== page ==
Artificial Intelligence’s Potential Impact on the Investment Management Industry
Robert Dalie explores the pros and cons of AI’s growing role in the finances that run our lives
The topic of artificial intelligence (AI) has been around for some time now. We’re beginning to hear a lot more about it as many industries have begun to spend resources on it in a serious way. Looking back the past few years, two experiments in particular stand out as being the catalysts for the renewed interest in AI or smart machines. First, IBM’s Watson supercomputer won against two of Jeopardy’s greatest champions. More recently, Google’s AlphaGo program handily beat the world Go (a complicated board game originated in China) champion. Of course, many big firms are jumping into developing self-driving cars (where AI is a must) – Tesla, Uber, Google, and even China’s Baidu among them.
What Watson and AlphaGo were able to achieve is nothing short of amazing. Without the machine’s ability to learn, what they did would have been impossible. The general consensus view has been that technology in the next-so-many years is going to automate a lot of mundane tasks that are currently being done by humans, even in the areas of medicine, law, and investment management.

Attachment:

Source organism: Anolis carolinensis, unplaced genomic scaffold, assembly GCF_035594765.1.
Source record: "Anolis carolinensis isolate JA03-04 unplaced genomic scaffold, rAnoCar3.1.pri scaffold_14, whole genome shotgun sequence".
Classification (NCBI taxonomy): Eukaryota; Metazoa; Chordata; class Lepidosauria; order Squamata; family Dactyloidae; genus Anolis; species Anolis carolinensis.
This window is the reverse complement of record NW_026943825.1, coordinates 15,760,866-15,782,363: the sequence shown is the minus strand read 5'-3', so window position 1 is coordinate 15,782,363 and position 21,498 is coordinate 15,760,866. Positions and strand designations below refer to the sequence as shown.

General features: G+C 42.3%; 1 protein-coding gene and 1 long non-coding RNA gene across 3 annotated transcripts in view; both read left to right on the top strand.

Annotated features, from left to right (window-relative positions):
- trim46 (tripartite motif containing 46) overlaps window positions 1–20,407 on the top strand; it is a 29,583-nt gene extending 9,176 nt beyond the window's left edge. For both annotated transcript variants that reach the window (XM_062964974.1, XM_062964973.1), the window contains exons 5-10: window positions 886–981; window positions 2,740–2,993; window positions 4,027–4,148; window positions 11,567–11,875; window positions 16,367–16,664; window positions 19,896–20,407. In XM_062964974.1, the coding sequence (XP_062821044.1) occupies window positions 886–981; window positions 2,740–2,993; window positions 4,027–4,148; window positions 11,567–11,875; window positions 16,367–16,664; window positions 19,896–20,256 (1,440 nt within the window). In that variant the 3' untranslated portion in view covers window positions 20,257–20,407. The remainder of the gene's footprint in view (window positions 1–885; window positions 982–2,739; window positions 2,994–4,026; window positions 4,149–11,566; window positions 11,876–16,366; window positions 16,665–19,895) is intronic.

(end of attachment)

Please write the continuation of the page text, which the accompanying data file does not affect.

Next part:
Many professional knowledge workers aren’t too worried that machines will be replacing them anytime soon as many believe they will still be needed to do the complex thinking. Unfortunately, a number of recent studies have shown that most human beings tend to perform sub optimally even in those complex-thinking areas. According to Professor Ed Hess of the University of Virginia, to compete and add value in the age of smart machines, most of us will need to take our cognitive skills to a much higher level.
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